Employers and Universities: Work with us?

Why Study Chemistry?

Chemists get to ask some great questions, from “If I set this on fire what will happen?” to “If I combine these elements together in the right way can I create something totally new”? And it’s all part of the job.

What do chemists do?

Chemists in the lab
Chemists do some, erm, explosive work in the lab

Chemists conduct experiments to study how elements work in different conditions, test how they mix, and work out what they are made up of right down to the tiniest particle.

The results can be groundbreaking, colourful, explosive, or almost impossible to see.

Chemists use their experiments and knowledge to develop medicines, foods, fabrics and other materials, from neon lights to shatterproof glass.

They also use it to understand the world around us, from why leaves change colour to discovering invisible pollutants in the air.

'Chemists get to do some seriously cool stuff – and it's all part of the job!'

Tweet this to your followers

Chemistry is everywhere!

Pick up a can of soft drink and you’ll find chemistry everywhere, from the metal can you’re holding, to the paint used to cover it and the liquid inside.

Just breathe in and out and you’re performing a chemical reaction, which is a little scary, but pretty great too…

Chemistry is sometimes known as the "central science" because it helps to connect physical sciences, like maths and physics, with applied sciences, like biology, medicine and engineering.

What skills will I get from studying chemistry?

All that questioning and experimentation can be really handy when it comes to building a whole range of skills for work.

Chemistry helps you to develop research, problem solving and analytical skills. It helps to you challenge ideas and show how you worked things out through logic and step-by-step reasoning. Chemistry often requires teamwork and communication skills too, which is great for project management.

What careers is chemistry good for?

Chemistry will help you get ahead in most STEM (science, technology, engineering and maths) careers and more besides.

Chemistry is an important subject for careers in: medicine, environmental science, engineering, toxicology, developing consumer products, metallurgy (studying how metals behave), space exploration, developing perfumes and cosmetics, pharmaceuticals, energy, teaching, science writing, software development and research.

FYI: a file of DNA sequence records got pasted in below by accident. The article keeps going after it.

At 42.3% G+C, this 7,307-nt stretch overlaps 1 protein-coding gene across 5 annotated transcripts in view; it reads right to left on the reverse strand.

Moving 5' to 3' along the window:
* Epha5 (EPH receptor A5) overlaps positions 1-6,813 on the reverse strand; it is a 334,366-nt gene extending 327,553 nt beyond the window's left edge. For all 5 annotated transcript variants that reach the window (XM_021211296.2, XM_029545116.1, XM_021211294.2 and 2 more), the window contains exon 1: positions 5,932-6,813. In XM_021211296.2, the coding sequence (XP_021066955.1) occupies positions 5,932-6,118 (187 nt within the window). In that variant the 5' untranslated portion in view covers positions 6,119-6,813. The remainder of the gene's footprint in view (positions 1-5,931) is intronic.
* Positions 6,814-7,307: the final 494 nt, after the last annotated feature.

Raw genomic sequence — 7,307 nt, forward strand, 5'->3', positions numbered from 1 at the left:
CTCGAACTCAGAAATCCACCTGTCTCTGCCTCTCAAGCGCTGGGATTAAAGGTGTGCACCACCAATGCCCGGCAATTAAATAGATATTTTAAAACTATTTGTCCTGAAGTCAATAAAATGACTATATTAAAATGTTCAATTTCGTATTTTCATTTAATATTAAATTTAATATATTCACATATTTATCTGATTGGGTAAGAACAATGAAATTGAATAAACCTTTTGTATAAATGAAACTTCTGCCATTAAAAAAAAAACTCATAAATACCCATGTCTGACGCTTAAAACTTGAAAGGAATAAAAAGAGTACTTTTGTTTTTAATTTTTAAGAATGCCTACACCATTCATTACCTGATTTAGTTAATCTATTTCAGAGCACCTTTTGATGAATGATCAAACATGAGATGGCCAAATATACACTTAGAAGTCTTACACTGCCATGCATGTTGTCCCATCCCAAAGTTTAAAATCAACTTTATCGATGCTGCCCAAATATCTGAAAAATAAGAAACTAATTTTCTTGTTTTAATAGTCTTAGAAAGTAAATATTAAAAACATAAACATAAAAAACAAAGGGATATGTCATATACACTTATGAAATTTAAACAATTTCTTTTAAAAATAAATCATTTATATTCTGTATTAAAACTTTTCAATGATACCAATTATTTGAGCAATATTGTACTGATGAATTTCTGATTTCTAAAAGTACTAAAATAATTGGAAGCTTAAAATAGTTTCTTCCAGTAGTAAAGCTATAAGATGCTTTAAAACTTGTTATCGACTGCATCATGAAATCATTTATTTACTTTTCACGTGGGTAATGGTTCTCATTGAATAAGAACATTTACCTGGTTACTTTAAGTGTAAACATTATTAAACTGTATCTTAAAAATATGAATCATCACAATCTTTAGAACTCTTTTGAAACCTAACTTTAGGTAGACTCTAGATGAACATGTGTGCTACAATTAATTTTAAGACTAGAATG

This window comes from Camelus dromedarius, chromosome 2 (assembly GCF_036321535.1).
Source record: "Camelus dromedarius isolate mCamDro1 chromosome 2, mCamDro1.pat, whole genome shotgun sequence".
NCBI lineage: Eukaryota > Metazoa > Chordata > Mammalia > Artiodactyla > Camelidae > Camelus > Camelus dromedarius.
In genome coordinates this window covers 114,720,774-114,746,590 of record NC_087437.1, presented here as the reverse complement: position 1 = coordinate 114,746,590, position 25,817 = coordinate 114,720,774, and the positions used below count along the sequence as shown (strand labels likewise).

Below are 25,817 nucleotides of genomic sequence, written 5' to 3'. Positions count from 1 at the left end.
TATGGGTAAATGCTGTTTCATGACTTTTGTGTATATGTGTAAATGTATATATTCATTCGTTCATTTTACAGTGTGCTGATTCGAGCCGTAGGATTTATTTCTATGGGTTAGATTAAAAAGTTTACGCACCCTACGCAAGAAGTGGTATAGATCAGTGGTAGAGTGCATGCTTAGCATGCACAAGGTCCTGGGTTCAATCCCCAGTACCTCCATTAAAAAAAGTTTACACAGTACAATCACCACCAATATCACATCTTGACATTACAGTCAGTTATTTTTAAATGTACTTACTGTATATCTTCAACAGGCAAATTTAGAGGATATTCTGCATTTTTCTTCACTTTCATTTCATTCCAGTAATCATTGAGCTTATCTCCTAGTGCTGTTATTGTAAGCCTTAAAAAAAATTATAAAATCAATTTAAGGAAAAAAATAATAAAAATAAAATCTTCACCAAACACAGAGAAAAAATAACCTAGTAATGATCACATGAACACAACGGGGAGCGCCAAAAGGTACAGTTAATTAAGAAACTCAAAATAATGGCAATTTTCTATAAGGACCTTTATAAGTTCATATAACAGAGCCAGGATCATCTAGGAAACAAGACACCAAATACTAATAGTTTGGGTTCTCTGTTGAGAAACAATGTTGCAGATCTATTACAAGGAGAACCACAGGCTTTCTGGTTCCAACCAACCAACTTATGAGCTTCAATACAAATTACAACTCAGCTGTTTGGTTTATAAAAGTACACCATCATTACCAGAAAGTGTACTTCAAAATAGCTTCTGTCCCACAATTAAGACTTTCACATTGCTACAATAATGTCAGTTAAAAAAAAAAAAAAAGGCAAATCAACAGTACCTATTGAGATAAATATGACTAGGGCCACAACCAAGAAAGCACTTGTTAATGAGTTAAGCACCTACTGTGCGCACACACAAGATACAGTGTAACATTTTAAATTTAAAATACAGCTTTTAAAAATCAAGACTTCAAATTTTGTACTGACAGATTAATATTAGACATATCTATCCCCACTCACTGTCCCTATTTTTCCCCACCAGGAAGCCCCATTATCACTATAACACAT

Don't believe us? Check out our interviews with people who all studied chemistry at A-level or beyond and went on to have fantastically varied careers:

For more information on careers in chemistry, take a look at out post Five Exciting Career Choices for Chemistry Students.

What subjects does chemistry go with?

Chemistry will help in your study of other sciences and technical subjects including: maths, physics, biology, engineering, IT, psychology, geography and geology. But study it alongside a modern language or an essay subject like history at A-level and you will have even more options for courses and careers.

If you're considering studying chemistry alongside another science subject, check out our two posts Why Study Biology and Why Study Physics.

What degrees and other qualifications do I need chemistry for?

In our Why Study Maths article, we mentioned the gang of four – which includes maths, physics, chemistry and biology.

For degrees in medicine or geology, for example, you will usually need two out of these four subjects at A-level. Chemistry is often highly recommended, especially for the life sciences, which study living organisms, like us...

Chemistry is usually required for degree courses in: biochemistry, chemistry (yes, it’s true…) chemical engineering, dentistry, dietetics (studies in food and nutrition) and pharmacy.

It is often needed or recommended for: biology, medicine, other types of engineering, geography, environmental sciences, materials science, physiotherapy, nursing, sports science, psychology, zoology and veterinary science.

Where can I find out more?

Take a look at our article on related subjects:

On other websites: